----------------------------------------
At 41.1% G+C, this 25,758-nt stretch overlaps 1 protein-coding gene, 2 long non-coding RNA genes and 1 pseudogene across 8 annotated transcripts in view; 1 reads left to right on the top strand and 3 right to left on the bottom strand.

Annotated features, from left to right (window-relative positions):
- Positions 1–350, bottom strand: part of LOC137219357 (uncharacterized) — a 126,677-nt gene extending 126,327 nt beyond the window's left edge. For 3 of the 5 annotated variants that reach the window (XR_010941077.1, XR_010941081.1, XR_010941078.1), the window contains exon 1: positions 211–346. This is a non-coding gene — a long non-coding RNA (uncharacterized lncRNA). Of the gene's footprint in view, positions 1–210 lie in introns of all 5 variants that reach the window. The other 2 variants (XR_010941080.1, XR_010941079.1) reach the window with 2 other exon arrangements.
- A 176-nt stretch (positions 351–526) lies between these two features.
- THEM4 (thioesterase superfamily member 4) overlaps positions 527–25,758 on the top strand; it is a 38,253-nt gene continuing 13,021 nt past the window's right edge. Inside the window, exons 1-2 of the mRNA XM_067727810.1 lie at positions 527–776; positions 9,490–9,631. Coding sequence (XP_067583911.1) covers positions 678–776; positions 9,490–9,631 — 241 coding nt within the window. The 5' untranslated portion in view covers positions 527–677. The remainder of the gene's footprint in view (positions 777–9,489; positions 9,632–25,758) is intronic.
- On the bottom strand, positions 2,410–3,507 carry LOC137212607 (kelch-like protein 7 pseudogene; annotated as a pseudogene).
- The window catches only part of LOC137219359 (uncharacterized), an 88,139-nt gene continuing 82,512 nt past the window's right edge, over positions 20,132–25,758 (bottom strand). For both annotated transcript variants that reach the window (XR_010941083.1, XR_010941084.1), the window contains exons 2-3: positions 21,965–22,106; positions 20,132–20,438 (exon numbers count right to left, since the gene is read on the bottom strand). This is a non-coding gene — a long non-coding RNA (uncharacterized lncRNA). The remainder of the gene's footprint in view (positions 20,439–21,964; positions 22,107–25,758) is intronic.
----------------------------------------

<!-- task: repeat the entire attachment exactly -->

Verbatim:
At 41.1% G+C, this 25,758-nt stretch overlaps 1 protein-coding gene, 2 long non-coding RNA genes and 1 pseudogene across 8 annotated transcripts in view; 1 reads left to right on the top strand and 3 right to left on the bottom strand.

Annotated features, from left to right (window-relative positions):
- Positions 1–350, bottom strand: part of LOC137219357 (uncharacterized) — a 126,677-nt gene extending 126,327 nt beyond the window's left edge. For 3 of the 5 annotated variants that reach the window (XR_010941077.1, XR_010941081.1, XR_010941078.1), the window contains exon 1: positions 211–346. This is a non-coding gene — a long non-coding RNA (uncharacterized lncRNA). Of the gene's footprint in view, positions 1–210 lie in introns of all 5 variants that reach the window. The other 2 variants (XR_010941080.1, XR_010941079.1) reach the window with 2 other exon arrangements.
- A 176-nt stretch (positions 351–526) lies between these two features.
- THEM4 (thioesterase superfamily member 4) overlaps positions 527–25,758 on the top strand; it is a 38,253-nt gene continuing 13,021 nt past the window's right edge. Inside the window, exons 1-2 of the mRNA XM_067727810.1 lie at positions 527–776; positions 9,490–9,631. Coding sequence (XP_067583911.1) covers positions 678–776; positions 9,490–9,631 — 241 coding nt within the window. The 5' untranslated portion in view covers positions 527–677. The remainder of the gene's footprint in view (positions 777–9,489; positions 9,632–25,758) is intronic.
- On the bottom strand, positions 2,410–3,507 carry LOC137212607 (kelch-like protein 7 pseudogene; annotated as a pseudogene).
- The window catches only part of LOC137219359 (uncharacterized), an 88,139-nt gene continuing 82,512 nt past the window's right edge, over positions 20,132–25,758 (bottom strand). For both annotated transcript variants that reach the window (XR_010941083.1, XR_010941084.1), the window contains exons 2-3: positions 21,965–22,106; positions 20,132–20,438 (exon numbers count right to left, since the gene is read on the bottom strand). This is a non-coding gene — a long non-coding RNA (uncharacterized lncRNA). The remainder of the gene's footprint in view (positions 20,439–21,964; positions 22,107–25,758) is intronic.